Should Property Tax Be Abolished?

Property tax is the cost that many new home and land buyers do not consider. Many do not even know about this. After purchasing homes, new buyers get a property tax shock during the tax season.

Property tax varies depending on the state, county, and locality. For example, Hawaii, Alabama, Colorado, and Louisiana have the nation’s lowest property tax rates (source). Whereas New Jersey, Illinois, and New Hampshire have the highest tax rates in America (source).

Let’s take an example of Westchester County, New York. In this county, a $500,000 home has a property tax of around $12,000. If someone buys a house with a 30-year mortgage at 4% interest with a $100,000 down payment, the owner has to pay a $1,900 monthly mortgage and save an additional $1,000 per month for property tax purposes.

Moreover, suppose an owner fails to pay property taxes timely. In that case, the county where the property is situated will foreclose the property due to delinquent taxes and sell it at auctions.

Many property owners argue that they already pay income tax and sales tax; thus, property tax should be abolished because it’s unfair and unjust. In this article, we explain why property tax can’t be abolished.

The federal government takes income tax. Using this tax, it runs the US military, provides national security, social safety net programs, and many federal projects. Even though the federal government maintains many interstate highways, roads, and bridges, it doesn’t operate police, firefighters, school, local and state highways, bridges, and local municipal facilities. The state and local government does it.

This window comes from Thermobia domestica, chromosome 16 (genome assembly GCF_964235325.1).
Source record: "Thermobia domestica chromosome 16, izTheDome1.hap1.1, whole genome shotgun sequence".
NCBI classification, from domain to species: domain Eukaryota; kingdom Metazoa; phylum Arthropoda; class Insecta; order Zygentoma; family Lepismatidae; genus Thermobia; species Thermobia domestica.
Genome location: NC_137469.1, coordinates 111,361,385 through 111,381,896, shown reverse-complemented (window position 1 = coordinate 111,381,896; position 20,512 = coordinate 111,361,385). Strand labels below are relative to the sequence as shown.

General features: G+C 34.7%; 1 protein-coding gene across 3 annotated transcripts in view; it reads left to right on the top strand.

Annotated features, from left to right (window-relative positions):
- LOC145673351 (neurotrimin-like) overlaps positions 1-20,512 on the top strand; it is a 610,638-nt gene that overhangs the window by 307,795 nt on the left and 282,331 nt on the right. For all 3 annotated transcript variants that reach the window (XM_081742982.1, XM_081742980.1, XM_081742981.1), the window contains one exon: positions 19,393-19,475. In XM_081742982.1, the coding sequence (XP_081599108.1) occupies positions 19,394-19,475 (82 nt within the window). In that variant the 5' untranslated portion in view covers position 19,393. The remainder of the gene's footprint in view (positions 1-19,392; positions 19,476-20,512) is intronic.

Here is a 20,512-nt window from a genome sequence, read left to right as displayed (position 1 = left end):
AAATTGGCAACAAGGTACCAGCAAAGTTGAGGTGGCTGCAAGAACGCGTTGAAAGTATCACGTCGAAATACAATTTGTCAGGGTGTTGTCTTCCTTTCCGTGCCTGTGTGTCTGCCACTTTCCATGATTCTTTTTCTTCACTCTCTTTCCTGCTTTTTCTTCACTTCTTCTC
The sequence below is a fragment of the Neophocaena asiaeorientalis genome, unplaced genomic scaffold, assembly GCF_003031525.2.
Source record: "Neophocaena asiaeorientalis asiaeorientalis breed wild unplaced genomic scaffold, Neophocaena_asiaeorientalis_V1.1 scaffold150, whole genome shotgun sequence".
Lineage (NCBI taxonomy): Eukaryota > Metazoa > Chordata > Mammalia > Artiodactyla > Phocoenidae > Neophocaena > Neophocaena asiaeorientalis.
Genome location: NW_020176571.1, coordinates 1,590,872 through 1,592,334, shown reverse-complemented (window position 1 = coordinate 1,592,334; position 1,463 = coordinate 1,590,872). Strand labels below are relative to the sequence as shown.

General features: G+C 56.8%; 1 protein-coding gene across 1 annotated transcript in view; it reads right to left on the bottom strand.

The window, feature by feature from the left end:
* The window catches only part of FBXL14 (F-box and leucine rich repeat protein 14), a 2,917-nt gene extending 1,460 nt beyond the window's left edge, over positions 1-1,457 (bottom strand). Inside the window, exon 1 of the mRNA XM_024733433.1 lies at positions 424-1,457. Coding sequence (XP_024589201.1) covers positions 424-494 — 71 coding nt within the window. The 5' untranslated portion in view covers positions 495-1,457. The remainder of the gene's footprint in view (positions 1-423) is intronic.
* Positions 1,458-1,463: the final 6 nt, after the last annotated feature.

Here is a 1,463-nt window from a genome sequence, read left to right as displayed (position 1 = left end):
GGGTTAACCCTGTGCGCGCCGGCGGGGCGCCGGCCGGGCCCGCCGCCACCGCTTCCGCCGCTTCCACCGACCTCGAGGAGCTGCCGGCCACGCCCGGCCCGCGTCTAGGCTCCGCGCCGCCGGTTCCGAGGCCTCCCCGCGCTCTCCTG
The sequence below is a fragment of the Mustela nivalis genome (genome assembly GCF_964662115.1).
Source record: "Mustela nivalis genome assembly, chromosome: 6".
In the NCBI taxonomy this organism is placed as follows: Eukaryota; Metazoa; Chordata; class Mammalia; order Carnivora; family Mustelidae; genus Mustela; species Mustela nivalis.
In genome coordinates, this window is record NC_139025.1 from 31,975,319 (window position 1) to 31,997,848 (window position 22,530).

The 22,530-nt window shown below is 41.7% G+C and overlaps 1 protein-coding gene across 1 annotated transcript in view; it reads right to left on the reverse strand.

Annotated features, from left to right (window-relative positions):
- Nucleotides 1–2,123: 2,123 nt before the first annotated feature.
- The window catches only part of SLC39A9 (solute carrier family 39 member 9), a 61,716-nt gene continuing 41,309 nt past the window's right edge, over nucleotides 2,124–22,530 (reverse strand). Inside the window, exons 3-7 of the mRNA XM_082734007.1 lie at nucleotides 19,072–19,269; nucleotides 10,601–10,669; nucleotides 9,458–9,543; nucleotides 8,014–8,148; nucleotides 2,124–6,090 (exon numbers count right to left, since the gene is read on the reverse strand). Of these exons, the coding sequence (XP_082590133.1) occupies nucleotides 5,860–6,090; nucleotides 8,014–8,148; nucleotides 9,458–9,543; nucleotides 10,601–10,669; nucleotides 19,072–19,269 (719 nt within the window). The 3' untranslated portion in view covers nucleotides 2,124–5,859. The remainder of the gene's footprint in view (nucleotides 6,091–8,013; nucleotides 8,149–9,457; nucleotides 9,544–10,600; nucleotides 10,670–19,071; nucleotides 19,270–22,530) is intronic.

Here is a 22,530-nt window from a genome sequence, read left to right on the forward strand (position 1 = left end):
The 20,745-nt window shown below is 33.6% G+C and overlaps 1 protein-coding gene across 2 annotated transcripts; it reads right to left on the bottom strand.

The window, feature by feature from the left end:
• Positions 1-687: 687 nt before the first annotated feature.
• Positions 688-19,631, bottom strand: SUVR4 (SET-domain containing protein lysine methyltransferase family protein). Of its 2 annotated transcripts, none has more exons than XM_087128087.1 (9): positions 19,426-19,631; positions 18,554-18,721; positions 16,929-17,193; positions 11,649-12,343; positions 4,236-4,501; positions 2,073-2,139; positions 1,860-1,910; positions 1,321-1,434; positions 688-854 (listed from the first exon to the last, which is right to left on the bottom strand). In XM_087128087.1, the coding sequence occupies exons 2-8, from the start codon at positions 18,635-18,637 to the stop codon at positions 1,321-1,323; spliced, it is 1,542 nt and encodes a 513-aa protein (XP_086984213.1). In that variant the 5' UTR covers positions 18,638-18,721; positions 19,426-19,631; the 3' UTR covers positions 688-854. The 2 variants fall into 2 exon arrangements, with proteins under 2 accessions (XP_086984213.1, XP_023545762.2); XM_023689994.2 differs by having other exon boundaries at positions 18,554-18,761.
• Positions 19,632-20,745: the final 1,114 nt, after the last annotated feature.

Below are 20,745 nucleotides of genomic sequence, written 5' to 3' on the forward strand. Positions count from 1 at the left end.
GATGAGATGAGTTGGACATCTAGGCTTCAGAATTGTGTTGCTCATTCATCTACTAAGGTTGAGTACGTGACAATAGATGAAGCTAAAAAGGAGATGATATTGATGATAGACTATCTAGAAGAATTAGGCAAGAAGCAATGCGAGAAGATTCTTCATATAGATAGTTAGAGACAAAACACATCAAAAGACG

Except for 9 states such as Florida, Texas, Nevada, and Alaska, all other states collect income and sales tax from their residents. The state government uses this income to operate the state government and its services, such as state police, state highway, bridges, courts, etc. 

However, each municipality, such as the county, town/city/village, also needs to maintain local roads, bridges, sewers, water, and utilities and run the local government, police, firefighters, libraries, parks, and schools. The county, town/city/village, and school need millions of dollars to provide these services.

Many municipalities, such as New York City, also collect income and sales tax on top of state income and sales tax. However, most counties and cities rely on property tax revenue for local government services.

As a city or town dweller, everyone expects that their roads should be maintained and cleaned, household garbage should be picked up, snow should be removed, the sewer must work, and clean potable water should be provided. All these services need money, and the local government collects property tax to give these services.

Therefore, property tax can’t be abolished. However, a discussion to lower property tax can ensue.  

The amount of property tax primarily depends on property value, location, and neighborhood. Typically a $400,000 property has a higher bill than a $50,000 house in the same area. Sometimes those who live in a sparsely populated area get higher property bills than those in a city in the same county.